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When is it appropriate to curse around the office?

When I started tossing around this topic in my head, I anticipated that my point of view would necessarily have to conclude that cursing in the workplace is a bad idea. But a brainstorm with my lawyer husband made me change my point of view a bit. The answer isn't an unequivocal "no," but it's not always a "yes" either.

So when might swearing like a sailor be OK (if you're not actually a sailor)? It's entirely based on the culture of your individual office. A great example comes from my husband, a former attorney. As a young lawyer, he aimed to keep his language PG-rated since he thought that was appropriate in a professional workplace. Not so! As a group, lawyers love to curse, and if you can't generate a cuss on cue, you might lose some respect from your peers. It can also be an entertaining way to blow off steam in a stressful environment, provided you don't take things too far. It took a nudge from my husband's secretary to convince him that cursing was absolutely workplace appropriate in his law office. Other swear-worthy professions might include coaching, law enforcement and construction. It's probably inadvisable to pursue any of these if you're reluctant to colorfully insult people's intelligence, appearance (and mothers) at will!

If you're employed in a more conservative profession, and the office culture includes cursing -- feel free to join in. Peppering your conversation with a few choice words can make your co-workers, and even your superiors, feel that you're one of the gang. It also might be appropriate to work a little blue with clients or customers if they tend to be cursers themselves. It's all about building relationships that can lead to business and promotions in the future. You don't want to come across like Mister Rogers if everyone else is talking like a character in Pulp Fiction.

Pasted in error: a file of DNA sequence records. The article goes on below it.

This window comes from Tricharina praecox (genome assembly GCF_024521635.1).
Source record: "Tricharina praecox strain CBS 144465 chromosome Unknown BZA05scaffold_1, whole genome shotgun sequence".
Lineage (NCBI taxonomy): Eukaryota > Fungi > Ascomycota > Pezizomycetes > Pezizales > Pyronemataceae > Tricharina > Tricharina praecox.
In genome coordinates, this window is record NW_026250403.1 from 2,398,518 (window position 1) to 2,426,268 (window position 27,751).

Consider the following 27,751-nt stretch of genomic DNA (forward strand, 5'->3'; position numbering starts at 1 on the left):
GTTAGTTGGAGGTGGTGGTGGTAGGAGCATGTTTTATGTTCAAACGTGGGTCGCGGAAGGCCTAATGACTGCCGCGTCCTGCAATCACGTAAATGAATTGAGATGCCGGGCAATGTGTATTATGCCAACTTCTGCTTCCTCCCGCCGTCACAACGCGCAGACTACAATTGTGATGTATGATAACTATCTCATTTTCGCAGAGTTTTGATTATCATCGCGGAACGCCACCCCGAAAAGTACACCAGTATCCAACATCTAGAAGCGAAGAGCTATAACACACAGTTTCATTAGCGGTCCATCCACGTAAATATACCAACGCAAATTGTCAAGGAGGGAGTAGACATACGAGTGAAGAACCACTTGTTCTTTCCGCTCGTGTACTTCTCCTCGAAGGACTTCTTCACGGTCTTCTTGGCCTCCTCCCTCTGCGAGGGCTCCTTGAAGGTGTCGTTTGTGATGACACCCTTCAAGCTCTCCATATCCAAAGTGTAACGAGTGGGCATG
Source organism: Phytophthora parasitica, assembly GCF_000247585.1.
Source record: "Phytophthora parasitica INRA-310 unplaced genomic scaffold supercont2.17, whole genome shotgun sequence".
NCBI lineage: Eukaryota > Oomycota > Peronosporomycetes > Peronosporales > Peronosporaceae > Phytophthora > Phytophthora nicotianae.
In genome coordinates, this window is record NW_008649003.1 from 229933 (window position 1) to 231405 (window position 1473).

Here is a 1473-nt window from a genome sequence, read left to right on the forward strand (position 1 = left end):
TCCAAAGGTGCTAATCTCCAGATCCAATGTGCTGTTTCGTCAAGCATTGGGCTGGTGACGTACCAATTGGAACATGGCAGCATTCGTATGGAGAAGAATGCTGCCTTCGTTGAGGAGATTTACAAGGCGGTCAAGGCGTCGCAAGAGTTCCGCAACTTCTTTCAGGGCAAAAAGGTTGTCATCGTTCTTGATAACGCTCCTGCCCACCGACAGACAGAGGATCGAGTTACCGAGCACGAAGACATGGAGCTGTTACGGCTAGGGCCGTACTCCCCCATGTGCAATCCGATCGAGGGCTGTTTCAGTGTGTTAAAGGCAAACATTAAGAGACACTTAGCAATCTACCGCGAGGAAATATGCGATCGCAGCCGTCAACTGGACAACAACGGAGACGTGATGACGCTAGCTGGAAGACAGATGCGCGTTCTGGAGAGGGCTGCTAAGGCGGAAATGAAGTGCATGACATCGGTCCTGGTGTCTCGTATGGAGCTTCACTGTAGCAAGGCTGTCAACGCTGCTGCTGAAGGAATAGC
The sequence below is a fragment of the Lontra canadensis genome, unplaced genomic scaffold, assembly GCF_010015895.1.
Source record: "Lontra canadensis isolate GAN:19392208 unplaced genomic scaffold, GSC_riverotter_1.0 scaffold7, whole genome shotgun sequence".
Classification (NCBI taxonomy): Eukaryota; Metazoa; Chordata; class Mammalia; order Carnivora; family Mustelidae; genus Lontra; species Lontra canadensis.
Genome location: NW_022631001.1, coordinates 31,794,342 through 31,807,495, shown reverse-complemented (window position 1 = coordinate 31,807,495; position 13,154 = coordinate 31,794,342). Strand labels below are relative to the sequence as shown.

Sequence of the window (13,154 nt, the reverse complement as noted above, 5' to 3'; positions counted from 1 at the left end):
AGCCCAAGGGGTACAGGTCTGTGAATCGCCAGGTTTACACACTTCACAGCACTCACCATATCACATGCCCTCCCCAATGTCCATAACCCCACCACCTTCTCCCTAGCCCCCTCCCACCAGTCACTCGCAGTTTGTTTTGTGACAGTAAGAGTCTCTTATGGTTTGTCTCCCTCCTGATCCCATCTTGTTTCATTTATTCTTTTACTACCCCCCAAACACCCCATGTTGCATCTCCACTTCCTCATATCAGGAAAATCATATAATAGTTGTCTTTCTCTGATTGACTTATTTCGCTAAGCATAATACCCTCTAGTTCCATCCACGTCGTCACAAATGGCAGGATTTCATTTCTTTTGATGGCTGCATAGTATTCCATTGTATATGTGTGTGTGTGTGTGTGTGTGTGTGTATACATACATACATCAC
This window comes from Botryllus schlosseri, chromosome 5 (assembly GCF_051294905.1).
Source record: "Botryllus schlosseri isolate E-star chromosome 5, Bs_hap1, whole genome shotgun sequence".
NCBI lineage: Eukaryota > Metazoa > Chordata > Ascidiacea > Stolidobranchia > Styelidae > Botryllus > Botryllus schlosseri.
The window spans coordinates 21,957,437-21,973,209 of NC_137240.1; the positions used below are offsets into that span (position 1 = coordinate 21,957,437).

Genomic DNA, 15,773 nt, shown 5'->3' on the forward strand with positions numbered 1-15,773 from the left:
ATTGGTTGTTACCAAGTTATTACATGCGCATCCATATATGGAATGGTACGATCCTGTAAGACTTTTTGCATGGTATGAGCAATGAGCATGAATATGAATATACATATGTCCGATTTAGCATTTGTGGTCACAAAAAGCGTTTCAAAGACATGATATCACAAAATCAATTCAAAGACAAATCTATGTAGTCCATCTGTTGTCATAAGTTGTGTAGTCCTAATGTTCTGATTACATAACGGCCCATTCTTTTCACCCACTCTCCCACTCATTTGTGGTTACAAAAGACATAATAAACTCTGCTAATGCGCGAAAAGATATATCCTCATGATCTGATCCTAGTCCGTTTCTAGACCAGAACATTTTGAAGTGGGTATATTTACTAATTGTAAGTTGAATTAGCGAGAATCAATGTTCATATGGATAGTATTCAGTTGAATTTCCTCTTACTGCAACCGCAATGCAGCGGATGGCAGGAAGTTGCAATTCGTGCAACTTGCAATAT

So when should cursing NOT be part of your repertoire? Obviously, if you happen to work in a church, an elementary school or a daycare swearing is a definite no-no. Some professions might also explicitly prohibit swearing. I understand that customer service representatives might often be tempted to curse out a difficult customer, but I doubt that their bosses would be happy about it! For everyone else, it's always best to err on the side of caution if you're unsure how someone might react to foul language. When in doubt, go with "dagnabbit" or the like!

Finally if you've let out a few curses in the office and someone asks you to stop -- do it! Making people uncomfortable is never a wonderful ides. Although being in a position of authority gives you some latitude in deeming language to be acceptable, it doesn't give you permission to harass your employees or create a potentially hostile work environment.

To sum up, cursing may be OK in the office, but it's on a case-by-case basis. Take your cues from your co-workers, and you'll be able to determine whether swearing is appropriate in your workplace. And when in doubt, err on the side of discretion until you have a better feel for the situation.

Jennifer Cohen is the President and Chief Word-Nerd at Word-Nerd.com, a site devoted to SAT and PSAT vocabulary prep.

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